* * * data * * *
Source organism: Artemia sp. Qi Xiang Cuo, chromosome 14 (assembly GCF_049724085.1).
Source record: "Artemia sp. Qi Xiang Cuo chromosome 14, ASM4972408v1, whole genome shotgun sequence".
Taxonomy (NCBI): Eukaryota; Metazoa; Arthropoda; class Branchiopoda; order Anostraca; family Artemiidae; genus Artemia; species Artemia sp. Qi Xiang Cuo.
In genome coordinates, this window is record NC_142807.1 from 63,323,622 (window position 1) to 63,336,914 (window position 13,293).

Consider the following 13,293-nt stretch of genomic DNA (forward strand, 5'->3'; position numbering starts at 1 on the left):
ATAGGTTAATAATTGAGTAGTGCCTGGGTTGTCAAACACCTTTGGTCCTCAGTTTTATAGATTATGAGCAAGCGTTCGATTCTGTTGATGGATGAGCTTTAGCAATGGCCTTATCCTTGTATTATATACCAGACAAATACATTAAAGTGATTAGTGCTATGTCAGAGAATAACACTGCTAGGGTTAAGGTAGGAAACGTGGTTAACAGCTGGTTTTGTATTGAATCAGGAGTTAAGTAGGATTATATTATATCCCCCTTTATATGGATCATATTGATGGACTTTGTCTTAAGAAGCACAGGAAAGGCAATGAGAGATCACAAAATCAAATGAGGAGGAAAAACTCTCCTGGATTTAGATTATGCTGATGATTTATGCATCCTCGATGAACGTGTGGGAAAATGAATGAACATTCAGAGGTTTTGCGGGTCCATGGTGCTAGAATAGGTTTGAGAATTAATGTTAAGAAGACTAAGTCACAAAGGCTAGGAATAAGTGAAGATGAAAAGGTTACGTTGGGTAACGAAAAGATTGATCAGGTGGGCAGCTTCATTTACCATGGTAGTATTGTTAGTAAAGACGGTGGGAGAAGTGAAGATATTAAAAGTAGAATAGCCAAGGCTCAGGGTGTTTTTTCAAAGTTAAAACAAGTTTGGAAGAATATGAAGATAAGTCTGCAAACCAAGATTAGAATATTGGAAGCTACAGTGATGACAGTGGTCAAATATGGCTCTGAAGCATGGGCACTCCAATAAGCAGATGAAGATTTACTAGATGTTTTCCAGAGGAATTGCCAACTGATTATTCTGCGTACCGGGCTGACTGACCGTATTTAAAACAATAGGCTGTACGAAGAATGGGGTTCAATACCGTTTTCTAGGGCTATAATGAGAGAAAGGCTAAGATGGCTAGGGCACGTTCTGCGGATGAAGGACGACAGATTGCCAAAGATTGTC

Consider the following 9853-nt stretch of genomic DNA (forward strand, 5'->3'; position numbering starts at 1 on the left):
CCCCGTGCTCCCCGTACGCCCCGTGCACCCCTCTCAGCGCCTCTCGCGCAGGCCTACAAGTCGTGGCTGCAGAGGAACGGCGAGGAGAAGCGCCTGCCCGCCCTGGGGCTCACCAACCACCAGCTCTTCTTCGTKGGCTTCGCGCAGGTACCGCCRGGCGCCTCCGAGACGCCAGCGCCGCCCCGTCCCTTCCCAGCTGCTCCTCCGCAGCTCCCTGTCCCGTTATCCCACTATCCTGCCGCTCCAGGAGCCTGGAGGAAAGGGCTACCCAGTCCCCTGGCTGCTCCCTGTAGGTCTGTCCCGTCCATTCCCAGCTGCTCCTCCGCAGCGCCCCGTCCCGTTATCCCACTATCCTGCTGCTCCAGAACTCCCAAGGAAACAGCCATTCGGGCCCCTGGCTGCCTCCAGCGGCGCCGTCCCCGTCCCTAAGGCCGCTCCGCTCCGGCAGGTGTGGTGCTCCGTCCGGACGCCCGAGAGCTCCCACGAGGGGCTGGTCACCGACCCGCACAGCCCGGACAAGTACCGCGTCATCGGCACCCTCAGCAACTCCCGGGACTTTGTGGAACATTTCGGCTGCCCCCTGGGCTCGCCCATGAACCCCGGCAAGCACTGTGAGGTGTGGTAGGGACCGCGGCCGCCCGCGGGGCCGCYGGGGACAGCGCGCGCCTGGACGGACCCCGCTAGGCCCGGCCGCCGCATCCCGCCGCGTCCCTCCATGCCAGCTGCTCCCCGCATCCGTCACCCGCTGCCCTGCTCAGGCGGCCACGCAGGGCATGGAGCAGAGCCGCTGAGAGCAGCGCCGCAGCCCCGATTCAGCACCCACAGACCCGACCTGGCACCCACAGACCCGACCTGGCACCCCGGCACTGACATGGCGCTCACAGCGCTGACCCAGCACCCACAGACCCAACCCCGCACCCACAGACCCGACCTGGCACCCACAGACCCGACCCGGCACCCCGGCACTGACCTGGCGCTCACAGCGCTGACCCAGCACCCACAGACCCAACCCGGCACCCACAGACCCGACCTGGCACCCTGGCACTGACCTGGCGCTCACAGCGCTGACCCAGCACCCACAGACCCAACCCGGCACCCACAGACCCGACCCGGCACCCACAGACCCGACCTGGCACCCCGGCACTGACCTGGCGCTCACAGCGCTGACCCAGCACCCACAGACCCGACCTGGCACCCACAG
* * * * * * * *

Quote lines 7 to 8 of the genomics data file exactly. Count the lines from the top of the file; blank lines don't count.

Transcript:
Consider the following 9853-nt stretch of genomic DNA (forward strand, 5'->3'; position numbering starts at 1 on the left):
CCCCGTGCTCCCCGTACGCCCCGTGCACCCCTCTCAGCGCCTCTCGCGCAGGCCTACAAGTCGTGGCTGCAGAGGAACGGCGAGGAGAAGCGCCTGCCCGCCCTGGGGCTCACCAACCACCAGCTCTTCTTCGTKGGCTTCGCGCAGGTACCGCCRGGCGCCTCCGAGACGCCAGCGCCGCCCCGTCCCTTCCCAGCTGCTCCTCCGCAGCTCCCTGTCCCGTTATCCCACTATCCTGCCGCTCCAGGAGCCTGGAGGAAAGGGCTACCCAGTCCCCTGGCTGCTCCCTGTAGGTCTGTCCCGTCCATTCCCAGCTGCTCCTCCGCAGCGCCCCGTCCCGTTATCCCACTATCCTGCTGCTCCAGAACTCCCAAGGAAACAGCCATTCGGGCCCCTGGCTGCCTCCAGCGGCGCCGTCCCCGTCCCTAAGGCCGCTCCGCTCCGGCAGGTGTGGTGCTCCGTCCGGACGCCCGAGAGCTCCCACGAGGGGCTGGTCACCGACCCGCACAGCCCGGACAAGTACCGCGTCATCGGCACCCTCAGCAACTCCCGGGACTTTGTGGAACATTTCGGCTGCCCCCTGGGCTCGCCCATGAACCCCGGCAAGCACTGTGAGGTGTGGTAGGGACCGCGGCCGCCCGCGGGGCCGCYGGGGACAGCGCGCGCCTGGACGGACCCCGCTAGGCCCGGCCGCCGCATCCCGCCGCGTCCCTCCATGCCAGCTGCTCCCCGCATCCGTCACCCGCTGCCCTGCTCAGGCGGCCACGCAGGGCATGGAGCAGAGCCGCTGAGAGCAGCGCCGCAGCCCCGATTCAGCACCCACAGACCCGACCTGGCACCCACAGACCCGACCTGGCACCCCGGCACTGACATGGCGCTCACAGCGCTGACCCAGCACCCACAGACCCAACCCCGCACCCACAGACCCGACCTGGCACCCACAGACCCGACCCGGCACCCCGGCACTGACCTGGCGCTCACAGCGCTGACCCAGCACCCACAGACCCAACCCGGCACCCACAGACCCGACCTGGCACCCTGGCACTGACCTGGCGCTCACAGCGCTGACCCAGCACCCACAGACCCAACCCGGCACCCACAGACCCGACCCGGCACCCACAGACCCGACCTGGCACCCCGGCACTGACCTGGCGCTCACAGCGCTGACCCAGCACCCACAGACCCGACCTGGCACCCACAG